Friday, October 17, 2008

What’s At Stake in La-Z-Boy Wrongful Termination Lawsuit

LawyersAndSettlements.com has an interview with attorney Lauren Scholnick, whose firm is representing former furniture plant employees in a wrongful termination suit against La-Z-Boy. They are seeking class action status. Scholnick’s clients have alleged that La-Z-Boy had a pattern of firing employees who filed workers’ compensation claims. In most states, such retaliation is prohibited by law, but in Utah, where the suit was filed, there’s no such protection. It’s also interesting to note that La-Z-Boy was self-insured and did not participate in the state workers’ compensation pool, giving the company additional incentive to reduce it workers’ compensation costs.

Scholnick outlines some of the facts of the La-Z-Boy wrongful termination lawsuit in her Q&A with the Web site:

    Scholnick describes the La-Z-Boy case, Touchard v La-Z-Boy, first filed in 2004, as "sort of monumental for Utah workers in a bunch of ways. It's a wrongful termination case; most employees are protected from retaliation under state statute—they can't be fired, treated badly or demoted for using workers' compensation. In Utah, we didn't have any such protections under state statute, and up until La-Z-Boy there hadn't been a tort case establishing a protection from retaliation under common law."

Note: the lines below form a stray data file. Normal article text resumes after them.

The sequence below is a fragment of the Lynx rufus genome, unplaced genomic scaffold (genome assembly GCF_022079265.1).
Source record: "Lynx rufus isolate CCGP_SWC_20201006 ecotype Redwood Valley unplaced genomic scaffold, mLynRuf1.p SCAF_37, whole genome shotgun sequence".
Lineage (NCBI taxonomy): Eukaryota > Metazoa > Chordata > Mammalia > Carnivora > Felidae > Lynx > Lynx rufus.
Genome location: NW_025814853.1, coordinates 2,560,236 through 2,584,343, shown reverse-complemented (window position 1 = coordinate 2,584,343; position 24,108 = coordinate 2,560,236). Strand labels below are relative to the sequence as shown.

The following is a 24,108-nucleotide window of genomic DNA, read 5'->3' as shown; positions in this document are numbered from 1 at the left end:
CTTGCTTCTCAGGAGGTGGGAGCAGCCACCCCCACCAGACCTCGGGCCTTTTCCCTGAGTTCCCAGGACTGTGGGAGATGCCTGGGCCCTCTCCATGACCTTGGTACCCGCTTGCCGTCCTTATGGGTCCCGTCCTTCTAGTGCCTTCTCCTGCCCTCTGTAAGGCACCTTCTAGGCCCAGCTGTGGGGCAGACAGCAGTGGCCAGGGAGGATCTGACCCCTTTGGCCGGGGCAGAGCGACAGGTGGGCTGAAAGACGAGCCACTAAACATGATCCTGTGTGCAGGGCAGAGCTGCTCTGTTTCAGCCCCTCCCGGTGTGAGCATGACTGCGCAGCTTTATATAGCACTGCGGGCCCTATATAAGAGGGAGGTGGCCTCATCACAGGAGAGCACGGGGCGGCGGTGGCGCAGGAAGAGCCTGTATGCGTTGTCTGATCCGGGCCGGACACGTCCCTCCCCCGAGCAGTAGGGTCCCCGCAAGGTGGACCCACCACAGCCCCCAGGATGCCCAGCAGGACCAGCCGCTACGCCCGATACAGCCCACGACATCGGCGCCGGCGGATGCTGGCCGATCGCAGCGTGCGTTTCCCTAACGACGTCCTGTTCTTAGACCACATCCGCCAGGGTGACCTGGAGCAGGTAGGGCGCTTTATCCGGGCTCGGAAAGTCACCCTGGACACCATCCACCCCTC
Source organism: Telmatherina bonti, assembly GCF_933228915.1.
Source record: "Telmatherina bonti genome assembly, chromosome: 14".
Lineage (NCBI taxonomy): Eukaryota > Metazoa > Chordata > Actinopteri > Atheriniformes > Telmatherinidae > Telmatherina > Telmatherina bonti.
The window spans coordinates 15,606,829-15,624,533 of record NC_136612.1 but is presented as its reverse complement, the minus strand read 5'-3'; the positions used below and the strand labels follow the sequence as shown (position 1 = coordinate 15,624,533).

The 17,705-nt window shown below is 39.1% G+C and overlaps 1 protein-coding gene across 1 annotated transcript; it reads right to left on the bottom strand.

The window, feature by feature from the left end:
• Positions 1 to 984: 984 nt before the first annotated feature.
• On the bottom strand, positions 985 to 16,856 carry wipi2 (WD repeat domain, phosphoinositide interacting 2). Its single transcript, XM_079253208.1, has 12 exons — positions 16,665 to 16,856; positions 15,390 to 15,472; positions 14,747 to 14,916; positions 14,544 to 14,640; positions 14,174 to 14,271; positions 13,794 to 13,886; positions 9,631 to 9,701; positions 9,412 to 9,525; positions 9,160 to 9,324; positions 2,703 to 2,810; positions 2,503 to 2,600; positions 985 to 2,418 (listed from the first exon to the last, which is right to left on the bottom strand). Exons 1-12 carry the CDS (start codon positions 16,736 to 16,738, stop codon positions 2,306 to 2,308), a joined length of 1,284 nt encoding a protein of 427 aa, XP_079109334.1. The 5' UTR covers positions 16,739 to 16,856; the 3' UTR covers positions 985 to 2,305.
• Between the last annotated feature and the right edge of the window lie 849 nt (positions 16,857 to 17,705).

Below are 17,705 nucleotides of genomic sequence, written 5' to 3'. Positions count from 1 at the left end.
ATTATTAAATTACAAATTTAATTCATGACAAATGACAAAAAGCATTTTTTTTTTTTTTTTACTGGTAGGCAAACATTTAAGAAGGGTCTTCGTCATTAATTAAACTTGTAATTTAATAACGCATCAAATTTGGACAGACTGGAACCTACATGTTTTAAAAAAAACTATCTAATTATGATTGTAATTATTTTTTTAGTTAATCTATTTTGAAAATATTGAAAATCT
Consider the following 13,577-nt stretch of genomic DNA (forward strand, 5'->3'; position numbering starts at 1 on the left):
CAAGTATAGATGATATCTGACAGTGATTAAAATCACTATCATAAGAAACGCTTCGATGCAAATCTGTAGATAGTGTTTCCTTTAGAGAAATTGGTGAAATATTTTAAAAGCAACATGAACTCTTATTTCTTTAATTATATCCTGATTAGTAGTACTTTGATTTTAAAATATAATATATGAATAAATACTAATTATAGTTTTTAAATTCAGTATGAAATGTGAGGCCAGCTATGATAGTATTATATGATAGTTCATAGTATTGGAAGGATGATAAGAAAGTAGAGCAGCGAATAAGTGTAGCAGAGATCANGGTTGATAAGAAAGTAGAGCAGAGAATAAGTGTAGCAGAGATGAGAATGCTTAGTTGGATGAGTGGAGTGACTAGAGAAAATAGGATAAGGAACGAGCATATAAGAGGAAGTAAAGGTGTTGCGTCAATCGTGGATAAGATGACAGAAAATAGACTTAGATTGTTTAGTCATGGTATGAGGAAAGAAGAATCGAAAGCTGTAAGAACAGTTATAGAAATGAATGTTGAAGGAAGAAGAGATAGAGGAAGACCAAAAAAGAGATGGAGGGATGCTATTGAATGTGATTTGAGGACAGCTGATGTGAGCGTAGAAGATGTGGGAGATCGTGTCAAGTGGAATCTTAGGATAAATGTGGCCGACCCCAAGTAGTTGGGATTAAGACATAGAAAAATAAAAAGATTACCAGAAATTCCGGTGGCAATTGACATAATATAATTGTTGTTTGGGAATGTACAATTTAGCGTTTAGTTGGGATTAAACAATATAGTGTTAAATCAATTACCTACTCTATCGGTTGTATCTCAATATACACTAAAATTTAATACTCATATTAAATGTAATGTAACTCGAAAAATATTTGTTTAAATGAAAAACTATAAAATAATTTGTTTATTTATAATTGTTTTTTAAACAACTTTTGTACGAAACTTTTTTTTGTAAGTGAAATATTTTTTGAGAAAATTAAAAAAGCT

The case centers on wrongful termination of workers at the La-Z-Boy recliner plant in Tremonton, Utah, who had filed for workers' compensation for work-related injuries. Scholnick says, "The plant had 1000 employees and almost all of them had had some sort of injury—the plant was not very mechanized, so there was a lot of heavy lifting of mattresses and so on, a lot of repetitive stapling and sewing, and a lot of repetitive stress injuries…

    "There are a few different aspects to the remedy we're seeking—the first is to reopen the workers' compensation claims for the people who were denied treatment, benefits, or payouts because they were discouraged or terminated. That's an equitable remedy that will require re-examination of the claims, and the judge could handle it in different ways.

    "Because it's a wrongful termination case, we're entitled to tort remedies, so we were seeking back pay, reinstatement and back pay, or reinstatement and front pay. However, we just found out that La-Z-Boy is closing the plant in June, which makes reinstatement and front pay both impossible. So since La-Z-Boy has cut off front pay and reinstatement, what they'd be entitled to is back pay damages and punitive damages, as well as attorneys' fees and costs."


You can read more of the interview at LawyersAndSettlements.com